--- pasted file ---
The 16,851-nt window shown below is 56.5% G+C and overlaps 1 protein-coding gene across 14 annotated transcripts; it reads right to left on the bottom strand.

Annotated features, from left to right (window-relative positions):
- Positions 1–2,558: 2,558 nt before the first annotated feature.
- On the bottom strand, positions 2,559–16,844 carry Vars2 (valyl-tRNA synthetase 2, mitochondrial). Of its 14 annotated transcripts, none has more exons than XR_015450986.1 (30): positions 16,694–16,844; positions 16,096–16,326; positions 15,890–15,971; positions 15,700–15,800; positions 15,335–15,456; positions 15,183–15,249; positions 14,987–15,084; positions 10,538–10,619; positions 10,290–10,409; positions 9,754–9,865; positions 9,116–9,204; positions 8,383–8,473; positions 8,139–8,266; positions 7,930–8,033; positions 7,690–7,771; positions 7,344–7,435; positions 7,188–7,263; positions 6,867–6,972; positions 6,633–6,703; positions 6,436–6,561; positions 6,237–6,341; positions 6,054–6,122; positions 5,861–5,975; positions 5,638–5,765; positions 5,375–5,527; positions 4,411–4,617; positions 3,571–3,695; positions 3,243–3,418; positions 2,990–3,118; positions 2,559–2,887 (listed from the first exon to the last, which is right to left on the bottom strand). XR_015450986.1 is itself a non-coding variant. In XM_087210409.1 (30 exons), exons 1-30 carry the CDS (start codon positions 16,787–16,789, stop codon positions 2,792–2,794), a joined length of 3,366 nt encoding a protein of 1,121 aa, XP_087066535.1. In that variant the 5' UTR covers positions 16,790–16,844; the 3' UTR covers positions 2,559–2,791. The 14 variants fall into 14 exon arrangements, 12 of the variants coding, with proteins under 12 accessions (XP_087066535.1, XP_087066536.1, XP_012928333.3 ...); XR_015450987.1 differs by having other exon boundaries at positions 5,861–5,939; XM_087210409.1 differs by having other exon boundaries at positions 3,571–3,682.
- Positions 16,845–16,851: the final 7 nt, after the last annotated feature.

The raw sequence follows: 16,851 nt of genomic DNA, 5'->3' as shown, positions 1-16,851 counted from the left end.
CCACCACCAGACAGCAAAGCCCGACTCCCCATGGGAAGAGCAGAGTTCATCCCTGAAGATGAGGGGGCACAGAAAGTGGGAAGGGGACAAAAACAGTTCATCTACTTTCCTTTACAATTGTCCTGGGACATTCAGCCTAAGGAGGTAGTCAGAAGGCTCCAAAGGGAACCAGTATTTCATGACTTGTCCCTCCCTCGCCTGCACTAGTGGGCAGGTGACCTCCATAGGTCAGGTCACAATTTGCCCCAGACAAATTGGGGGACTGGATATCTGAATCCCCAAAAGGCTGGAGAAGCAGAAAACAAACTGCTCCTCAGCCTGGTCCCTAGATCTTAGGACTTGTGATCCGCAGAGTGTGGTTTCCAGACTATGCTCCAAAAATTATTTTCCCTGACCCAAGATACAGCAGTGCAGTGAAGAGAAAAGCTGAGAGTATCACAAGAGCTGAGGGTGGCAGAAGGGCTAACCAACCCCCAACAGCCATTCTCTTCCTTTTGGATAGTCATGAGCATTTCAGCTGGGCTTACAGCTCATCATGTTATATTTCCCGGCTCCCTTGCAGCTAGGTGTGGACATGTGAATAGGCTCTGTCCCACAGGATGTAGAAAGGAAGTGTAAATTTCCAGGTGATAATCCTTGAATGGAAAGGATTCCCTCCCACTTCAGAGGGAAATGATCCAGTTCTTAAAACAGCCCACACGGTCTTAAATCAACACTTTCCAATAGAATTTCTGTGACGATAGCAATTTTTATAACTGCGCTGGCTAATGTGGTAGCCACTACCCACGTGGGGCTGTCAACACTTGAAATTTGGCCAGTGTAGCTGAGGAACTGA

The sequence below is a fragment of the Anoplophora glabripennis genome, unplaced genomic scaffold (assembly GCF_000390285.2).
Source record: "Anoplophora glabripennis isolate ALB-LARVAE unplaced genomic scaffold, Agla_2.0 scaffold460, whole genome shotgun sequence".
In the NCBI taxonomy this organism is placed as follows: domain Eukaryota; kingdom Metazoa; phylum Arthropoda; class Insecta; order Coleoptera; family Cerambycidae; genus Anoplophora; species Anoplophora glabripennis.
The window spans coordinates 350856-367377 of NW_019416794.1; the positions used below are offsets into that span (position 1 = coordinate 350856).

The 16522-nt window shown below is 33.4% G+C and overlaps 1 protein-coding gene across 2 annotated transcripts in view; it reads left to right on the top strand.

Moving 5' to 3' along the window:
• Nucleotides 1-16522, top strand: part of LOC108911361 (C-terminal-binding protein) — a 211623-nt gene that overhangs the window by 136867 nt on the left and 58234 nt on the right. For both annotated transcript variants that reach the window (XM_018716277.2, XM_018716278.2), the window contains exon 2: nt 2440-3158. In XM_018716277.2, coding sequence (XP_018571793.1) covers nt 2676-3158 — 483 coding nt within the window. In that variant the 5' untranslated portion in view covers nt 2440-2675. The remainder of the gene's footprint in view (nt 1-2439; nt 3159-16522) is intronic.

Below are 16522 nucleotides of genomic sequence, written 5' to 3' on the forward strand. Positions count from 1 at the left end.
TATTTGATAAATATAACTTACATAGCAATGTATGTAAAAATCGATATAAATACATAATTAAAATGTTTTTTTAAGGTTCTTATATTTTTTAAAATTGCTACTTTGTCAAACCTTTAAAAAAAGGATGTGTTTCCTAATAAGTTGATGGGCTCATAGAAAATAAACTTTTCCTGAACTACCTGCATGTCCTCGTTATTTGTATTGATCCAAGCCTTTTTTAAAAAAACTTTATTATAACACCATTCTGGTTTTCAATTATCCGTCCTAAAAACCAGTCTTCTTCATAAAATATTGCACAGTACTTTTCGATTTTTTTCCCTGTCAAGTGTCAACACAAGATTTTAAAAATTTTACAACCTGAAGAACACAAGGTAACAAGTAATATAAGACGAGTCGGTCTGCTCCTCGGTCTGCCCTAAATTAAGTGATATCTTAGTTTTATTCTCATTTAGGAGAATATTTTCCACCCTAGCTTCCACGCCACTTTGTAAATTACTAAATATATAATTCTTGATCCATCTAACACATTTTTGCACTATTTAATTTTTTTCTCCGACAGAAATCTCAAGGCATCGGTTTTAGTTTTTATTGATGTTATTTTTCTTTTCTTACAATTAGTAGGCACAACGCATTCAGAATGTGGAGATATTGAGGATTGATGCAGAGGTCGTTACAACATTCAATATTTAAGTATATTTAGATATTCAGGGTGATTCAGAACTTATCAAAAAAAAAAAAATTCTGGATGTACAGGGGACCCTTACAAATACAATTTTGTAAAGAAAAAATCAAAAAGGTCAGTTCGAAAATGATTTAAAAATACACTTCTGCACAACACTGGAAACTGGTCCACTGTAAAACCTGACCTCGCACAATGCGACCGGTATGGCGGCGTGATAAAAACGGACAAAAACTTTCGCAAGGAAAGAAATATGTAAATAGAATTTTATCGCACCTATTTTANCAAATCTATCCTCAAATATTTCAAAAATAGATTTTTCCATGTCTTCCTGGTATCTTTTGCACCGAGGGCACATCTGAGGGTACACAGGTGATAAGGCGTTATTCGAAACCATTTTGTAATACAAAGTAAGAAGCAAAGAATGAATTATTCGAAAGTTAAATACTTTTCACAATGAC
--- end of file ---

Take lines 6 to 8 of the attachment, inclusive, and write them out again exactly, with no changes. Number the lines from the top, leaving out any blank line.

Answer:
The raw sequence follows: 16,851 nt of genomic DNA, 5'->3' as shown, positions 1-16,851 counted from the left end.
CCACCACCAGACAGCAAAGCCCGACTCCCCATGGGAAGAGCAGAGTTCATCCCTGAAGATGAGGGGGCACAGAAAGTGGGAAGGGGACAAAAACAGTTCATCTACTTTCCTTTACAATTGTCCTGGGACATTCAGCCTAAGGAGGTAGTCAGAAGGCTCCAAAGGGAACCAGTATTTCATGACTTGTCCCTCCCTCGCCTGCACTAGTGGGCAGGTGACCTCCATAGGTCAGGTCACAATTTGCCCCAGACAAATTGGGGGACTGGATATCTGAATCCCCAAAAGGCTGGAGAAGCAGAAAACAAACTGCTCCTCAGCCTGGTCCCTAGATCTTAGGACTTGTGATCCGCAGAGTGTGGTTTCCAGACTATGCTCCAAAAATTATTTTCCCTGACCCAAGATACAGCAGTGCAGTGAAGAGAAAAGCTGAGAGTATCACAAGAGCTGAGGGTGGCAGAAGGGCTAACCAACCCCCAACAGCCATTCTCTTCCTTTTGGATAGTCATGAGCATTTCAGCTGGGCTTACAGCTCATCATGTTATATTTCCCGGCTCCCTTGCAGCTAGGTGTGGACATGTGAATAGGCTCTGTCCCACAGGATGTAGAAAGGAAGTGTAAATTTCCAGGTGATAATCCTTGAATGGAAAGGATTCCCTCCCACTTCAGAGGGAAATGATCCAGTTCTTAAAACAGCCCACACGGTCTTAAATCAACACTTTCCAATAGAATTTCTGTGACGATAGCAATTTTTATAACTGCGCTGGCTAATGTGGTAGCCACTACCCACGTGGGGCTGTCAACACTTGAAATTTGGCCAGTGTAGCTGAGGAACTGA

The sequence below is a fragment of the Anoplophora glabripennis genome, unplaced genomic scaffold (assembly GCF_000390285.2).